In 1971 he returned to Canada
Born in Bristol, Fedden studied painting with Herkomer at Bushey and at Julians Atelier, Paris. He travelled and exhibited widely at Paris Salon, Venice International, North Africa, Munich and New York. He lived at Burford, Oxfordshire and then at Rye. East Sussex. During WWI he served in the armed forces.
In a prolific exhibiting career, he showed his work in all of the major galleries but especially the Walker Gallery, London where he displayed over 435 paintings of varied landscapes.
His association locally was with St Ives,and there are brief references to him by both Whybrow and Tovey in the early years, but no further local information to date.
Birmingham-born, (29 November 1837 GRO), his father was a bookseller and stationer, and also, according to Tovey, a newspaper reporter in Birmingham. He was the brother-in-law (their wives were sisters) of the artist J W WATERHOUSE RA (1849-1917).
Benezit reports that he attended the Carey Academy, and also frequented the RA Schools. Between 1882-1912, Feeney exhibited and lived in a variety of locations, including addresses in London (1882, 1906), Devon (1892) and Norfolk (1909), and Bednar notes an 1883 title A Breezy Morning at Newlyn exhibited at the Walker Art Gallery in Liverpool which indicates earlier work in Newlyn.
The Liverpool exhibition in 1883 was the same show in which Walter LANGLEY, also from the circle of Birmingham painters who 'discovered' Newlyn as a painterly place, exhibited Pembroke Lodge, a painting of the house where he lived. Feeney exhibited A Sketch at Newlyn from a London address in Birmingham in 1885.
Feeney died aged 75 on 24 June 1913 at Great Yarmouth, Norfolk (GRO). He was described as 'Of independent means'. Tovey also notices that Feeney contributed significantly to the building-up of a 'decent' sized library at the St Ives Arts Club in 1899. All of this together indicates a long, even if sporadic, association with West Cornwall art and artists.
Maggie Feeny is a newcomer to Cornwall, having lived in Sussex for 30 years. She is a contemporary landscape painter working in acrylics.
Daughter of Paul FEILER and his first wife June MILES, Christine is a ceramicist who was born in Bristol and studied at Bath Academy of Art and Cardiff Art College. She then trained as a teacher and moved to Oxford, where she taught ceramics. Since 1994 she has lived in Penzance. She exhibits widely and produces wonderfully coloured and designed pieces in styles akin to Art Deco, mainly in porcelain.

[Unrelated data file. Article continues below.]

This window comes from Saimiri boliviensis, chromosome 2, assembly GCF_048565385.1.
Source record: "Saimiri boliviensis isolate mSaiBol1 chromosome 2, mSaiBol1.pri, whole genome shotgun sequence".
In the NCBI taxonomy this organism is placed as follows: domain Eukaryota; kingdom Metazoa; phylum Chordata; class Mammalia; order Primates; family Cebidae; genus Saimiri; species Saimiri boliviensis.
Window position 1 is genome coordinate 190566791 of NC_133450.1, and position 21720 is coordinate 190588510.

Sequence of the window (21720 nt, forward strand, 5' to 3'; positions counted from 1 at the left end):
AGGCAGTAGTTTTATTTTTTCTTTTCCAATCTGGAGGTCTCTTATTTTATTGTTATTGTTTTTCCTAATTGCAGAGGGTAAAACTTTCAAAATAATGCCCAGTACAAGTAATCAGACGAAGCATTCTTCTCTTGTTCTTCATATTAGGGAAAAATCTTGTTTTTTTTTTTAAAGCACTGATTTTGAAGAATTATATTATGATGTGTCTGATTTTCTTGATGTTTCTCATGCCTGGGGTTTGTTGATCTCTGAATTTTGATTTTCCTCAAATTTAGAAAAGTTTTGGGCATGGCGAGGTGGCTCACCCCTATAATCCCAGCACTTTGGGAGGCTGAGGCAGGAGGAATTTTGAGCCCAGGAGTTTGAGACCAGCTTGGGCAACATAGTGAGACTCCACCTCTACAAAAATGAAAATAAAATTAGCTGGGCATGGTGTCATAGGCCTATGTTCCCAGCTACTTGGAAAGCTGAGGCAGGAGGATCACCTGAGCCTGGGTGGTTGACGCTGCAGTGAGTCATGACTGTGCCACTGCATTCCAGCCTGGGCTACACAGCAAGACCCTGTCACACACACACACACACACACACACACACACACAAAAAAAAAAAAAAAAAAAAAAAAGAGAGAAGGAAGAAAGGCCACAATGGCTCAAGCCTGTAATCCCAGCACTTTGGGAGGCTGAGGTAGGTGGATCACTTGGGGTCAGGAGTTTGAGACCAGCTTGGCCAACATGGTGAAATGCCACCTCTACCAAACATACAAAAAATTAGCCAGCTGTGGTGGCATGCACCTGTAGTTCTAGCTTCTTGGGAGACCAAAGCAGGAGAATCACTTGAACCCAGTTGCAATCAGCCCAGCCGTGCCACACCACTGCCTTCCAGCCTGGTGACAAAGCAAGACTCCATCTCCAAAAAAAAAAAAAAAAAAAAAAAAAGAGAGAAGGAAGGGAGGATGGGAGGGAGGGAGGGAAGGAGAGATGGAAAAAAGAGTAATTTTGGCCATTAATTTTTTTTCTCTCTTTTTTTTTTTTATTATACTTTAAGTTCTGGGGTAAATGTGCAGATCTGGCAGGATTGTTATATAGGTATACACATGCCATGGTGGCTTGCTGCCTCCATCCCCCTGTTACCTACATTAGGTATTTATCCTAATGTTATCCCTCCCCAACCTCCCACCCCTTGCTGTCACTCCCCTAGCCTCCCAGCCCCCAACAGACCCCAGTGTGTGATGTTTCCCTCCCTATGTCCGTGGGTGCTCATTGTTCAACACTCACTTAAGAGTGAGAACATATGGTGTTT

Christine exhibits locally and nationally, and in several contemporary galleries.
Daughter of Paul FEILER and June MILES, she is the founder of a gallery in Newlyn and a silversmith and textile artist.
Feiler was born in Frankfurt, Germany in 1918, and came to England in 1933. From 1936-39 he attended the Slade before being sent to Canada for internment. This was relatively brief, and he returned to teach at Radley and Eastbourne College, and then at the West of England College of Art from 1946.
His first visit in Cornwall was to St Ives in 1949, and from that time associated himself with artist friends there, moving slowly from representational art to greater abstraction in his work.
From 1960-75 he was Head of Painting at the College, and instituted a system whereby art students would spend a two-week field trip amongst artists in St Ives, in order for them to begin to understand the realities of the life as a creative practitioner. In 1968 he received an Arts Council Award. His system of field trips for students continued until his retirement in 1975.
He was married first to the landscape painter June MILES, with whom he had one son (Anthony) and two daughters, Helen FEILER and Christine FEILER, (both of whom are artist craftworkers, one a silversmith and textile designer, and the other a ceramicist). His second marriage was to the abstract painter Catherine ARMITAGE, with whom he has twin sons. He works now in the Trewarveneth studio that once belonged to Stanhope FORBES in Newlyn. In a recent exhibition catalogue (2009) at the Paisnel Gallery, London the collater comments that Feiler 'has always been concerned with the architecture of space...sensitive compositions using light and tone and most importantly texture.'
His work is in numerous international and national collections in the UK, Austria, Canada, France, New Zealand, and the USA. A comprehensive list is included in his 2011 Catalogue for 'A Retrospective' 2-23 April at the Lemon Street Gallery, Truro.